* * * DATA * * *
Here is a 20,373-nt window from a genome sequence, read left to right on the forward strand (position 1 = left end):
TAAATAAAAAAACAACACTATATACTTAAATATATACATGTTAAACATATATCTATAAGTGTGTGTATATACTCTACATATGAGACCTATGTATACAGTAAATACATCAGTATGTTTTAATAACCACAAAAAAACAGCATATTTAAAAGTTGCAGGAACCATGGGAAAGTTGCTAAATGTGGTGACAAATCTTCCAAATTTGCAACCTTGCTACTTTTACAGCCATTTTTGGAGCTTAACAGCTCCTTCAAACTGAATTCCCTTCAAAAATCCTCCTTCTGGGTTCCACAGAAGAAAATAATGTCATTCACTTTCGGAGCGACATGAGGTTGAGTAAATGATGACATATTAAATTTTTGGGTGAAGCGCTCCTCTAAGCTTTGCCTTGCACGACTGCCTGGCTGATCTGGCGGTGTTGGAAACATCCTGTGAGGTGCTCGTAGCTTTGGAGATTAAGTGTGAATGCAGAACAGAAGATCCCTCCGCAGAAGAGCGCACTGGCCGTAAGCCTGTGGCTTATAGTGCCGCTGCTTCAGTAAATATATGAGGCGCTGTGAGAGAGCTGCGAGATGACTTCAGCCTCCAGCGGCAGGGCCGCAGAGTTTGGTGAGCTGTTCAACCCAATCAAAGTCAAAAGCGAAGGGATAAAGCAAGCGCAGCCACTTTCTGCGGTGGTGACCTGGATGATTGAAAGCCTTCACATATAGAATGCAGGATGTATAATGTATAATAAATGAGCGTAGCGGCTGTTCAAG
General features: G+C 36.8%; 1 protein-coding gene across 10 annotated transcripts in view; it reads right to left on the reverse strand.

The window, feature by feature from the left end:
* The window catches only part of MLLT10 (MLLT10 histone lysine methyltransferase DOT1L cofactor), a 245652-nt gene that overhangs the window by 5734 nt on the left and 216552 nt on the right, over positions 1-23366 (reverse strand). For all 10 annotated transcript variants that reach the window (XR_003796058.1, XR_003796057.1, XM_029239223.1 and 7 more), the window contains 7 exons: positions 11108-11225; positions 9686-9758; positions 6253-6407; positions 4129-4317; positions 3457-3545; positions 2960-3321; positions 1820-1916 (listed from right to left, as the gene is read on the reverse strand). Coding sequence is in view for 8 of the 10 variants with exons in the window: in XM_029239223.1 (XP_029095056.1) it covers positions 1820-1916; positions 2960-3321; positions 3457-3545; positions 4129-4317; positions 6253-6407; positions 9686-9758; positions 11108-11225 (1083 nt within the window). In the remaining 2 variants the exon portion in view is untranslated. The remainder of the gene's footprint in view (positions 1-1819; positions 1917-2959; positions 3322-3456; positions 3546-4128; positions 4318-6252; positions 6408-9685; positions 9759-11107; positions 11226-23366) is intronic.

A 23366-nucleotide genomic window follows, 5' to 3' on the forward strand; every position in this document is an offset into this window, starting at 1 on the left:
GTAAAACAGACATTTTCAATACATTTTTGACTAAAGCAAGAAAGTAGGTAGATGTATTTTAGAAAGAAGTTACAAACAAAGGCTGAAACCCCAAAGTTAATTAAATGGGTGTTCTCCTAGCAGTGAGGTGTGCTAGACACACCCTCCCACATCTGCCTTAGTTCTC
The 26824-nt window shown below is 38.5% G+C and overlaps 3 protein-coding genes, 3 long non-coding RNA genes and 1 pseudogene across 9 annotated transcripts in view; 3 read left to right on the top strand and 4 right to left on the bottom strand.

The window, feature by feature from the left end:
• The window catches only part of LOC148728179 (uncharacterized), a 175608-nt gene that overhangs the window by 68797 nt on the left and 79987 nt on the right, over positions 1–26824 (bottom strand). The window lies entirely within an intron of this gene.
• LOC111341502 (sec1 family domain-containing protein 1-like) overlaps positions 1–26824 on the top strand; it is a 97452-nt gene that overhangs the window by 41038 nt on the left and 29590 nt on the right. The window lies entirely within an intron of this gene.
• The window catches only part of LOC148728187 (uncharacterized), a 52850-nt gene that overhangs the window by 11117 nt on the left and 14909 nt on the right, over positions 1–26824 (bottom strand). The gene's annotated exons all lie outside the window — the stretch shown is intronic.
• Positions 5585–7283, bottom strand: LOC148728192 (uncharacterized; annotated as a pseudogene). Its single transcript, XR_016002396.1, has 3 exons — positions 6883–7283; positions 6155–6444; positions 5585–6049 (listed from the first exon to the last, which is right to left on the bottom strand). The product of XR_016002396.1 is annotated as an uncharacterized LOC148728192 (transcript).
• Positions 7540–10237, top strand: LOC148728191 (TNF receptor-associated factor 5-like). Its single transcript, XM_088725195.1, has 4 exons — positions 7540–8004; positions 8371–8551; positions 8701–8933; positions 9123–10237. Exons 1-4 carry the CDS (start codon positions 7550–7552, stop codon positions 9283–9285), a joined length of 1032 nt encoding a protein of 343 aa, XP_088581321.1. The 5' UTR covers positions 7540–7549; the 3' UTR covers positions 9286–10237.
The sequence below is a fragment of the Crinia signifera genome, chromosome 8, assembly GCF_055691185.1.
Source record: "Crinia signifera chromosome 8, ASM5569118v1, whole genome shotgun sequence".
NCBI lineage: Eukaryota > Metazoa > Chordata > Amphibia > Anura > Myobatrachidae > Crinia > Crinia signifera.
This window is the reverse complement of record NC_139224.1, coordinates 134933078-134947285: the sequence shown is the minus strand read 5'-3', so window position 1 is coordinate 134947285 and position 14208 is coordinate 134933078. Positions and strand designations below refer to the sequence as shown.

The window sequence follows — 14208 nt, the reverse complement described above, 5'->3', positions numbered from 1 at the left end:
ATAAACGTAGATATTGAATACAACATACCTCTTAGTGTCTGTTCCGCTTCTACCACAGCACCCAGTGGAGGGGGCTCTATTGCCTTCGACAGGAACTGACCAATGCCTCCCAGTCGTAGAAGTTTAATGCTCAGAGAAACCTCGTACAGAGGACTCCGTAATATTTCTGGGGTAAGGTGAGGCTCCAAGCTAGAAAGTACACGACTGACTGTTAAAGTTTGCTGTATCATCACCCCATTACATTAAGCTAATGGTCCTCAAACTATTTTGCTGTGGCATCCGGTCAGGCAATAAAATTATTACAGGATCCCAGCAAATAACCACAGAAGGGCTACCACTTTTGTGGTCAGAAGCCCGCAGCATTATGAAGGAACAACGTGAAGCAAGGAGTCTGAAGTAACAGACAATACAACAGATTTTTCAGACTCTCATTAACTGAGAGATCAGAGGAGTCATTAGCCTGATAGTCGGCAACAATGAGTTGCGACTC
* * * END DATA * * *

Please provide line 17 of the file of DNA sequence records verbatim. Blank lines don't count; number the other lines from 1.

NCBI lineage: Eukaryota > Metazoa > Chordata > Amphibia > Anura > Myobatrachidae > Crinia > Crinia signifera.